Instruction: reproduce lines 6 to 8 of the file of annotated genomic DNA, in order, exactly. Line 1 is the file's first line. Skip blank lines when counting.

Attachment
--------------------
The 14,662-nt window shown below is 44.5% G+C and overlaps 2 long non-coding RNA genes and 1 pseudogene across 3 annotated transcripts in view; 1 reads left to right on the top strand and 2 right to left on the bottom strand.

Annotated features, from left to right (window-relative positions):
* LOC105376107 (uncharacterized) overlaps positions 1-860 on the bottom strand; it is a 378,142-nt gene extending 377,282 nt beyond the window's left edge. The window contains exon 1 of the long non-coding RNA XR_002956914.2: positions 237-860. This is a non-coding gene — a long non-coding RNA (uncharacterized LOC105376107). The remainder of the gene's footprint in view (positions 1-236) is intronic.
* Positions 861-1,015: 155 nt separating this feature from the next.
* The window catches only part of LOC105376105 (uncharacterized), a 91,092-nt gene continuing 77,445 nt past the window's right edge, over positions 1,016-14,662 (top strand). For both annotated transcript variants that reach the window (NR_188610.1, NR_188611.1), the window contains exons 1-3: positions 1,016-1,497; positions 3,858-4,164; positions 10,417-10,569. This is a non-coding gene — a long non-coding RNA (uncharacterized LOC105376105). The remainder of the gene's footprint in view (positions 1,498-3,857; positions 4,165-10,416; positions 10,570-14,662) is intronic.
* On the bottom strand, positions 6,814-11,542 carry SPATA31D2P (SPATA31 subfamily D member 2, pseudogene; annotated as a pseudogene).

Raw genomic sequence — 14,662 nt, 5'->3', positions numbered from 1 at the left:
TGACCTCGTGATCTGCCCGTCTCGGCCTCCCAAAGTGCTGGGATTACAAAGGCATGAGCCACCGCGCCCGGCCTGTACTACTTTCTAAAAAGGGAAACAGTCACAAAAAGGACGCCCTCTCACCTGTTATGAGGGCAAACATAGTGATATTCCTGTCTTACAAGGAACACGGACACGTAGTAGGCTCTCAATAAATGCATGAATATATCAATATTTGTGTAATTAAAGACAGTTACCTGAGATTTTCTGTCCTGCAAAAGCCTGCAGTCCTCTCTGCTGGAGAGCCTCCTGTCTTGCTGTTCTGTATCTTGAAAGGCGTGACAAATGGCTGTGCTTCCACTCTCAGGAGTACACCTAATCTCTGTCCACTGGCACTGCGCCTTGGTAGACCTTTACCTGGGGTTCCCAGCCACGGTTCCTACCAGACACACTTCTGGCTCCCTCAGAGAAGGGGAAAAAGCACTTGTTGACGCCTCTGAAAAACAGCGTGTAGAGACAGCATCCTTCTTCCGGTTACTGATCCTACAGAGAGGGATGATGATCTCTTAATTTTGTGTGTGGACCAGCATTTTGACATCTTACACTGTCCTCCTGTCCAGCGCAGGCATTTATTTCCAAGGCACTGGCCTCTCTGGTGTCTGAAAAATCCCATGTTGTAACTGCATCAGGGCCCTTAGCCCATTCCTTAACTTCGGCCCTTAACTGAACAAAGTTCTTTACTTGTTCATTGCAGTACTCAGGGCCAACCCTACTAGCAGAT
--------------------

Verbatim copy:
* On the bottom strand, positions 6,814-11,542 carry SPATA31D2P (SPATA31 subfamily D member 2, pseudogene; annotated as a pseudogene).

Raw genomic sequence — 14,662 nt, 5'->3', positions numbered from 1 at the left:
TGACCTCGTGATCTGCCCGTCTCGGCCTCCCAAAGTGCTGGGATTACAAAGGCATGAGCCACCGCGCCCGGCCTGTACTACTTTCTAAAAAGGGAAACAGTCACAAAAAGGACGCCCTCTCACCTGTTATGAGGGCAAACATAGTGATATTCCTGTCTTACAAGGAACACGGACACGTAGTAGGCTCTCAATAAATGCATGAATATATCAATATTTGTGTAATTAAAGACAGTTACCTGAGATTTTCTGTCCTGCAAAAGCCTGCAGTCCTCTCTGCTGGAGAGCCTCCTGTCTTGCTGTTCTGTATCTTGAAAGGCGTGACAAATGGCTGTGCTTCCACTCTCAGGAGTACACCTAATCTCTGTCCACTGGCACTGCGCCTTGGTAGACCTTTACCTGGGGTTCCCAGCCACGGTTCCTACCAGACACACTTCTGGCTCCCTCAGAGAAGGGGAAAAAGCACTTGTTGACGCCTCTGAAAAACAGCGTGTAGAGACAGCATCCTTCTTCCGGTTACTGATCCTACAGAGAGGGATGATGATCTCTTAATTTTGTGTGTGGACCAGCATTTTGACATCTTACACTGTCCTCCTGTCCAGCGCAGGCATTTATTTCCAAGGCACTGGCCTCTCTGGTGTCTGAAAAATCCCATGTTGTAACTGCATCAGGGCCCTTAGCCCATTCCTTAACTTCGGCCCTTAACTGAACAAAGTTCTTTACTTGTTCATTGCAGTACTCAGGGCCAACCCTACTAGCAGAT